by Kathryn Jepsen, last updated 08.26.22
This style guide is meant to help writers write about people.
The words we use to describe ourselves change over time. That's because over time, words themselves change. Words accumulate new context each time they are used, and we adjust our relationships with them, aware of how their connotations shape how we are perceived and how we perceive ourselves.
This style guide is meant to give writers tools to write in ways that:
- avoid replicating patterns that have caused harm to the people we write about and to the people who read our writing,
- are accurate and avoid inviting readers to make assumptions about individuals and groups, and
- uplift in particular individuals and groups who are most affected by the words used to describe them, and who have not always had agency over how they are described.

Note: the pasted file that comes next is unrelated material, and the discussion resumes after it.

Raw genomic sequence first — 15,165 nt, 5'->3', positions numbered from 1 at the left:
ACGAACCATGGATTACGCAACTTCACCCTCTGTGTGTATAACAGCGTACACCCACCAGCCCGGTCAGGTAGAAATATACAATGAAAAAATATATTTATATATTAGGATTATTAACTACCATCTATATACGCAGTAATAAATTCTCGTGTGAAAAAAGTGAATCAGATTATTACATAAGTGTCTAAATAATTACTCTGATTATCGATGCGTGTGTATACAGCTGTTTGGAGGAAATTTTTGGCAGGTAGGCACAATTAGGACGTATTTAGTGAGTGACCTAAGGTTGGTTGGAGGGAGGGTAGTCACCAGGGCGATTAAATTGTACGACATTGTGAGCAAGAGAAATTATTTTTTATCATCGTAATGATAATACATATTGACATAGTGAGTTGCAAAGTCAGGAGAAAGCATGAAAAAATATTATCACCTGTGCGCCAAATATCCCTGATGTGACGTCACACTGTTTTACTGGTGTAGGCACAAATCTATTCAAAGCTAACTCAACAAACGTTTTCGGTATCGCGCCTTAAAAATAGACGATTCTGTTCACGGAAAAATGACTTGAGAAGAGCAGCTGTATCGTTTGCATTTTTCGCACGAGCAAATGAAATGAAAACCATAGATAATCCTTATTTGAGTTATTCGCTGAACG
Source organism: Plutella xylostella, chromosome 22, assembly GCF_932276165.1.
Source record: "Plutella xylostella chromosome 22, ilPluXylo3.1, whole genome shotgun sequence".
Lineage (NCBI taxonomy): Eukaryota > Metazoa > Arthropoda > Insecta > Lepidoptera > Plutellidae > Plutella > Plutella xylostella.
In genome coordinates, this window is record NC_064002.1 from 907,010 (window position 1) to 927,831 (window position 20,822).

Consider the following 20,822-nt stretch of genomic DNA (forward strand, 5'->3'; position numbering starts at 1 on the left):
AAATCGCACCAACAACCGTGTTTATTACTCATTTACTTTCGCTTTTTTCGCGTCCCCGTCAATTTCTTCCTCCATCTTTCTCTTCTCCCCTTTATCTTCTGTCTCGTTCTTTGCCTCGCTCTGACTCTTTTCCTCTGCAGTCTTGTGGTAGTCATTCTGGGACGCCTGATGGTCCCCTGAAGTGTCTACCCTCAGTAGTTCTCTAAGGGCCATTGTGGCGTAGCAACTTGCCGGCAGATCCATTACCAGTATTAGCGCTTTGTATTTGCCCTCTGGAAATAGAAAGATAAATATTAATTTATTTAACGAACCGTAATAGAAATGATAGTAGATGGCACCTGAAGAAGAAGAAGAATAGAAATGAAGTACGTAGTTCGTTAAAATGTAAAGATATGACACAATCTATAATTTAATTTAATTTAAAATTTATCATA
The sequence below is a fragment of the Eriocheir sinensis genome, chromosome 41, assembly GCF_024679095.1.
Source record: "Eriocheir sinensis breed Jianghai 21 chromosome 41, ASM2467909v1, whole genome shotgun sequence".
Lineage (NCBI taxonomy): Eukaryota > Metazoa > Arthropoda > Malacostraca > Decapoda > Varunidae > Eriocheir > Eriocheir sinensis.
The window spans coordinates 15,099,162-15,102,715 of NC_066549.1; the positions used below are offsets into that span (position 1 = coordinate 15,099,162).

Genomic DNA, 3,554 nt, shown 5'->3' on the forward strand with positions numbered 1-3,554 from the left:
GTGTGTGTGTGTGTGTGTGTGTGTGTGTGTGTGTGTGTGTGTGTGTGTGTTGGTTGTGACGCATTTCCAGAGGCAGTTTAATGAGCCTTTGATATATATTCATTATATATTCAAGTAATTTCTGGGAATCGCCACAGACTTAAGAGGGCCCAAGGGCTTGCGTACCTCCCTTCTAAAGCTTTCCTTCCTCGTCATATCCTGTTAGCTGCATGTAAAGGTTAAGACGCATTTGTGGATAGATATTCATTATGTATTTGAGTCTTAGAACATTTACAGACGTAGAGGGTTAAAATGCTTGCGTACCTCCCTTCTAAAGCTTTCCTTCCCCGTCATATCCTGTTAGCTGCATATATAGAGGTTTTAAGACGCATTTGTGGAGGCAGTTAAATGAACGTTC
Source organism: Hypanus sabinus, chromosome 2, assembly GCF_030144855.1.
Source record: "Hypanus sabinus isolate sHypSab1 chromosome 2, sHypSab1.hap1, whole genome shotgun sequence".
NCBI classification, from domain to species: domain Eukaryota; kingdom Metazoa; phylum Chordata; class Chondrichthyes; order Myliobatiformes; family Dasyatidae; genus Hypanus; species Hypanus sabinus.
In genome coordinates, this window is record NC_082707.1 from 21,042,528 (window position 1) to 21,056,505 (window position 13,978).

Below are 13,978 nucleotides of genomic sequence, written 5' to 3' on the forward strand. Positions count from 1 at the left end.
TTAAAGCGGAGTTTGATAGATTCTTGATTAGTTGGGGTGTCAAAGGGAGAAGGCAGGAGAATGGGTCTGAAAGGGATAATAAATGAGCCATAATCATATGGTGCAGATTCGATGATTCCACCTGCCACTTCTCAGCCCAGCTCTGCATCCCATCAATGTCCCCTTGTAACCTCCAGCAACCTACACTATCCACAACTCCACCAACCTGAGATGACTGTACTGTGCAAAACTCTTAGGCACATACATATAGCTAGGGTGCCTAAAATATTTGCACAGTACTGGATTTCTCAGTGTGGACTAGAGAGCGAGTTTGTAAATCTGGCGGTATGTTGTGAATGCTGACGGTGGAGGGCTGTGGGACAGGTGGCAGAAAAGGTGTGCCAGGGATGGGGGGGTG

Note that the guide is based on input mostly from communities in the United States. Also note that the primary intended audience for this style guide is reporters writing nonfiction articles for publications such as Symmetry (though it could be useful for others as well). Lastly, note that language will continue to evolve, so this guide will need to be updated to reflect that.
The guide is divided into five sections.
The first two are introductory:
- Understanding diversity, equity and inclusion introduces some terms related to diversity, equity and inclusion.
- Some principles for writing about people with dignity introduces some ideas to keep in mind.
After that, the guide gets into specific topics:
- Writing about aging and disability,
- Writing about gender, sex and sexual orientation, and
- Writing about culture, ethnicity and race.